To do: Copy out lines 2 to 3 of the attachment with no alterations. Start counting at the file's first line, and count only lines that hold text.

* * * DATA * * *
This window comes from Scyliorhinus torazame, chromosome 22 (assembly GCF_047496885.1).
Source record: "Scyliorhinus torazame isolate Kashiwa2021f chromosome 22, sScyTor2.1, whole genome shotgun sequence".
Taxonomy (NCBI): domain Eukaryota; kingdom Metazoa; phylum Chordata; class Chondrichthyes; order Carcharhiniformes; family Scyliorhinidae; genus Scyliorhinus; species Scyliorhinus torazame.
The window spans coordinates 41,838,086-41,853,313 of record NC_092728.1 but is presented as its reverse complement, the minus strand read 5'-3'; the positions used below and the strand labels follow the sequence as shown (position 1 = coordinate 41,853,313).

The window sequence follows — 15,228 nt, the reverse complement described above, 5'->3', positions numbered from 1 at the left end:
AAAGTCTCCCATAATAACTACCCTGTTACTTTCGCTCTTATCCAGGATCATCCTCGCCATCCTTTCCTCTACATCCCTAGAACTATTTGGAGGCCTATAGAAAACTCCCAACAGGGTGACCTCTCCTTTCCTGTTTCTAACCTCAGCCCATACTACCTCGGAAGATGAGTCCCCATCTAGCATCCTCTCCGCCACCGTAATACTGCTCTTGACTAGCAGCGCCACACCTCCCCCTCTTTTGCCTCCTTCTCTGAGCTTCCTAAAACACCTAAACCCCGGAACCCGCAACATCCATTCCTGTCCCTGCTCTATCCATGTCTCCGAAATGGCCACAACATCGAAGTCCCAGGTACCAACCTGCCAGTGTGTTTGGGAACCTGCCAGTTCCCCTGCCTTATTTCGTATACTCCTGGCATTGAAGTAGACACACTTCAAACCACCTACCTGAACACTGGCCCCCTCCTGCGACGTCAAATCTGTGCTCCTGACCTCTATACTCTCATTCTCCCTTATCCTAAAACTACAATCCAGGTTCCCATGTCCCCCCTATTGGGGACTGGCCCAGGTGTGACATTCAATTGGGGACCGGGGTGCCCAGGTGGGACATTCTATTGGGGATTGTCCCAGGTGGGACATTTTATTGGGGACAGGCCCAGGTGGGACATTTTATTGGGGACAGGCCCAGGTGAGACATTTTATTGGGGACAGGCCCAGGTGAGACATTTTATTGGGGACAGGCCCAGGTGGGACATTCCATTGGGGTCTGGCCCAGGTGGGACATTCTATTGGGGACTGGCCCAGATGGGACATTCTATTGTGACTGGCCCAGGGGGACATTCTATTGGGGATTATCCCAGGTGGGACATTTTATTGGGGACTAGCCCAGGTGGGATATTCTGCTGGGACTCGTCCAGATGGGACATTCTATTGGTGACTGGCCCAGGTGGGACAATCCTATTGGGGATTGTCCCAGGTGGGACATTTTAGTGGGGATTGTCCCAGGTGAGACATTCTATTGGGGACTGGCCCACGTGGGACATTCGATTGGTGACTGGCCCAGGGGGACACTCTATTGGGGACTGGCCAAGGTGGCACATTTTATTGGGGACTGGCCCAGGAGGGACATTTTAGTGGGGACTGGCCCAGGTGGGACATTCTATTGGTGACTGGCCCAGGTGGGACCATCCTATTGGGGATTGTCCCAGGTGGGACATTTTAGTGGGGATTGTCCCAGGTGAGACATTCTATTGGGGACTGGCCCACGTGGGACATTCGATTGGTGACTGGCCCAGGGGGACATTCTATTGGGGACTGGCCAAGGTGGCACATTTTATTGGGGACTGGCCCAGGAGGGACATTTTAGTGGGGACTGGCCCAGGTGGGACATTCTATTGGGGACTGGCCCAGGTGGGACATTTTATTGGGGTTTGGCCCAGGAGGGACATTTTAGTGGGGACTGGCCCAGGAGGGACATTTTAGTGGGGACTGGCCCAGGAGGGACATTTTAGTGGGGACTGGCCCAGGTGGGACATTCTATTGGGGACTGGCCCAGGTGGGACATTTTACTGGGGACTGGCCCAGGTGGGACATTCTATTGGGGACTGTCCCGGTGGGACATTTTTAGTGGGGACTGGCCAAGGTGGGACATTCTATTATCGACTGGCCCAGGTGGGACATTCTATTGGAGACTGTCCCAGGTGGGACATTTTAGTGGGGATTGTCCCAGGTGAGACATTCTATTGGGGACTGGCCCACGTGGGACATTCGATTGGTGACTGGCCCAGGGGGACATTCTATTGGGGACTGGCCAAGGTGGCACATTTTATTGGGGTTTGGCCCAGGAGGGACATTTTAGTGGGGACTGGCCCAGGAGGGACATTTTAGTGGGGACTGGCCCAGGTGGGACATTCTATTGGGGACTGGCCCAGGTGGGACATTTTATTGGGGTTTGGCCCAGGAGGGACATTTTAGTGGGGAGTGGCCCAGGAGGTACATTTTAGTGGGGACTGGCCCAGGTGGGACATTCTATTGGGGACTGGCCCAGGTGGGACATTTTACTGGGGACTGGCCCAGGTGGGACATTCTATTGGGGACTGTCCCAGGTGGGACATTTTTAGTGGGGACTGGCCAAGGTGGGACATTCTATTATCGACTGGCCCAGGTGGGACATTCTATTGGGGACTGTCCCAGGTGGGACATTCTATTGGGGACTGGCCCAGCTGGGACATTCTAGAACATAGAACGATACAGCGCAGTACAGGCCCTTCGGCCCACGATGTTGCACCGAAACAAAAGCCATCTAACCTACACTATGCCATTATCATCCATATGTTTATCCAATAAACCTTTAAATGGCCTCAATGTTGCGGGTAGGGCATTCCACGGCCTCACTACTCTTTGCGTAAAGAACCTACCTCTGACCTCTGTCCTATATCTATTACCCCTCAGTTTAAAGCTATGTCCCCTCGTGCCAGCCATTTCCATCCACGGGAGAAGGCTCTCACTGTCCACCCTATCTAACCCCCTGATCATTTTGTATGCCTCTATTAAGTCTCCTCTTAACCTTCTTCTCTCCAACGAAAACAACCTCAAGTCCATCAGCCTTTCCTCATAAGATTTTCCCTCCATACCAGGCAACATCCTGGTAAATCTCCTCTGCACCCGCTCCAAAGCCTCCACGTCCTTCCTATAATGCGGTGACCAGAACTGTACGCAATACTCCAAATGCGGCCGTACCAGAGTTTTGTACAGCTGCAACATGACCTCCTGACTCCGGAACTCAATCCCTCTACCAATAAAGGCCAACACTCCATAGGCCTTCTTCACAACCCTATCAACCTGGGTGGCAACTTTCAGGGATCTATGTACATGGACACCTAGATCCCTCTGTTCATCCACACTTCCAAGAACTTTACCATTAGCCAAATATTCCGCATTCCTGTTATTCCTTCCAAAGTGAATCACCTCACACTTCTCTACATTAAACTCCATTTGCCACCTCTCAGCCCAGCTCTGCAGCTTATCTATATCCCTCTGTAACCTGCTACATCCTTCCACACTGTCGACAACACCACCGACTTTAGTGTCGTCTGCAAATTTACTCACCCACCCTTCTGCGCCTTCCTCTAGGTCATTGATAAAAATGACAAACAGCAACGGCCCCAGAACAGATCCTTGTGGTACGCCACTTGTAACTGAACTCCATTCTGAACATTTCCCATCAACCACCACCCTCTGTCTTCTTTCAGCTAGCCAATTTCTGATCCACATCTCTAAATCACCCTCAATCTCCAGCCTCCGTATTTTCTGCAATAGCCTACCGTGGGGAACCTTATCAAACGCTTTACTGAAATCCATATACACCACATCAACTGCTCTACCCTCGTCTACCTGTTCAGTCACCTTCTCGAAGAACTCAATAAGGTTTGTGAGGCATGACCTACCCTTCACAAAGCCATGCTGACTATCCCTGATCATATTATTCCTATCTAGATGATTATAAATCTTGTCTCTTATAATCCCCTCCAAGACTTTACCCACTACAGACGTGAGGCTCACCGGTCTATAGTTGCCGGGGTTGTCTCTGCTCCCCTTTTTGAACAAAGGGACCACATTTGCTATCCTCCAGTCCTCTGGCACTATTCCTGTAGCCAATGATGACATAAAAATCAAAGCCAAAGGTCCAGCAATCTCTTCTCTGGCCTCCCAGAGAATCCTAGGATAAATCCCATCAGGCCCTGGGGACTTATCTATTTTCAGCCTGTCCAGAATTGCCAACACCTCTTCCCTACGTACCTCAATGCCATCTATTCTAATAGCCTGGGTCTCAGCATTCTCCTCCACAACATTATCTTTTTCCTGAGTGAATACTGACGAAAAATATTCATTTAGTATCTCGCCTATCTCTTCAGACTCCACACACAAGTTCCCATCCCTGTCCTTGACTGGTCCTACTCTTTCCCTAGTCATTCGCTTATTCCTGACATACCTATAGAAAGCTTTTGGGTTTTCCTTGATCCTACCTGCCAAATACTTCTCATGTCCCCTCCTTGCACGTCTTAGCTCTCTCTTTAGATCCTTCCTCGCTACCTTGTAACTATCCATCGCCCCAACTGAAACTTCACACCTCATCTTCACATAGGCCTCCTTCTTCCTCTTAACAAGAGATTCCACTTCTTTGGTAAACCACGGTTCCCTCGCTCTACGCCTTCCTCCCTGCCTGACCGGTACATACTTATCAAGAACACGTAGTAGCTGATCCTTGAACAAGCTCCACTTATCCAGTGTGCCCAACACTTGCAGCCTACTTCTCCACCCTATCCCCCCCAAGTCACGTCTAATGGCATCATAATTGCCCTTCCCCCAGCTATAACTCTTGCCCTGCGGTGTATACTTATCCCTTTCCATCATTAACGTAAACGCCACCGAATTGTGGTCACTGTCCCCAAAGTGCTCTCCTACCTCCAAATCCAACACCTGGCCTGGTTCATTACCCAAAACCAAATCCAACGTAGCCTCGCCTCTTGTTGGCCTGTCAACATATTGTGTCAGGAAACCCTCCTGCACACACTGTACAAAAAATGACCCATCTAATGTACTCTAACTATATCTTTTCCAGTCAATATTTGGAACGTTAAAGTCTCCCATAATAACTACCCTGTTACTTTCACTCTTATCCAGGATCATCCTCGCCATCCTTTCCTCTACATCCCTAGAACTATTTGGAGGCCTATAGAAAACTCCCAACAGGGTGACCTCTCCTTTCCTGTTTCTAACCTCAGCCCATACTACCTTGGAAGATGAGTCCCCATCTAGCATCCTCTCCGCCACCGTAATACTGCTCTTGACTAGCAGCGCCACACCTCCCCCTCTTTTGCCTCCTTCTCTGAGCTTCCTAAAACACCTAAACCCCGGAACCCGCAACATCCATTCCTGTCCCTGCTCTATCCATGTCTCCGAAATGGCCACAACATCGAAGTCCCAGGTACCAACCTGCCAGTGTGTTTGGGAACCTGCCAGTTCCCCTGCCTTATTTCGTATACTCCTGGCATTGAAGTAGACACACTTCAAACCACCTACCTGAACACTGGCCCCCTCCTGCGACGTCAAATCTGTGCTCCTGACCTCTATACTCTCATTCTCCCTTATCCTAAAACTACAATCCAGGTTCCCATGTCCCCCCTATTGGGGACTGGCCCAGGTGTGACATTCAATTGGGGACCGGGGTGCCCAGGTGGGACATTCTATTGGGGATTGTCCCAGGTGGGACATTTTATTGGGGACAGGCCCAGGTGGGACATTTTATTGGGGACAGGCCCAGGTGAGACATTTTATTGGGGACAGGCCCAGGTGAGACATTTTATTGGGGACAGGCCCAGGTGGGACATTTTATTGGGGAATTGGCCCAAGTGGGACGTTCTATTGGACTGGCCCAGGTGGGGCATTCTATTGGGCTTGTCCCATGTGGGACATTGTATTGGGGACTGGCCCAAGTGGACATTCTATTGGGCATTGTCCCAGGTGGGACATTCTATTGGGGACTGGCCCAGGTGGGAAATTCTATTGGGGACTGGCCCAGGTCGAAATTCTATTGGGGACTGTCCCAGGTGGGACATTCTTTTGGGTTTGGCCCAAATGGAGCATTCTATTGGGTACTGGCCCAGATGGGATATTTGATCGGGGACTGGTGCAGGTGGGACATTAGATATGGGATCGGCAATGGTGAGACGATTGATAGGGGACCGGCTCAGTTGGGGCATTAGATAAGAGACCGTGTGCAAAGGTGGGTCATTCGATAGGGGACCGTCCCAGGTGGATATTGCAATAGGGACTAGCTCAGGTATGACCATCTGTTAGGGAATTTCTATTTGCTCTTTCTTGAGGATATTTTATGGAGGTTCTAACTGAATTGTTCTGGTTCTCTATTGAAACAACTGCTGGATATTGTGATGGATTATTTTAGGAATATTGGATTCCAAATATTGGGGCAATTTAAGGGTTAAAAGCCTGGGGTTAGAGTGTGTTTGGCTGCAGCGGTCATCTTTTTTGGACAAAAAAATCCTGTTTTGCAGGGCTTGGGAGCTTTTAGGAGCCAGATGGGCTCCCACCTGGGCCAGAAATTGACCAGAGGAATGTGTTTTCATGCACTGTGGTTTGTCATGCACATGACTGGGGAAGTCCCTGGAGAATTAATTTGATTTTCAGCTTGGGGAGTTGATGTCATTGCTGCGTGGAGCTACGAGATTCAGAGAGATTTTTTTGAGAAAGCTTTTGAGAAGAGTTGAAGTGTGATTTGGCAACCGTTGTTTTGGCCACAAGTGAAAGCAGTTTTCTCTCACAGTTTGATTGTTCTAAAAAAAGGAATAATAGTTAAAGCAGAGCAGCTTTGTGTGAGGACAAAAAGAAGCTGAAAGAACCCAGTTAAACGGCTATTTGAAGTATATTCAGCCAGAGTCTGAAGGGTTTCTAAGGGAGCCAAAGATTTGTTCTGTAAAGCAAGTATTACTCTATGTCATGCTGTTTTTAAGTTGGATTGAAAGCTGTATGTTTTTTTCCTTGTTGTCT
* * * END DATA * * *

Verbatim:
Source record: "Scyliorhinus torazame isolate Kashiwa2021f chromosome 22, sScyTor2.1, whole genome shotgun sequence".
Taxonomy (NCBI): domain Eukaryota; kingdom Metazoa; phylum Chordata; class Chondrichthyes; order Carcharhiniformes; family Scyliorhinidae; genus Scyliorhinus; species Scyliorhinus torazame.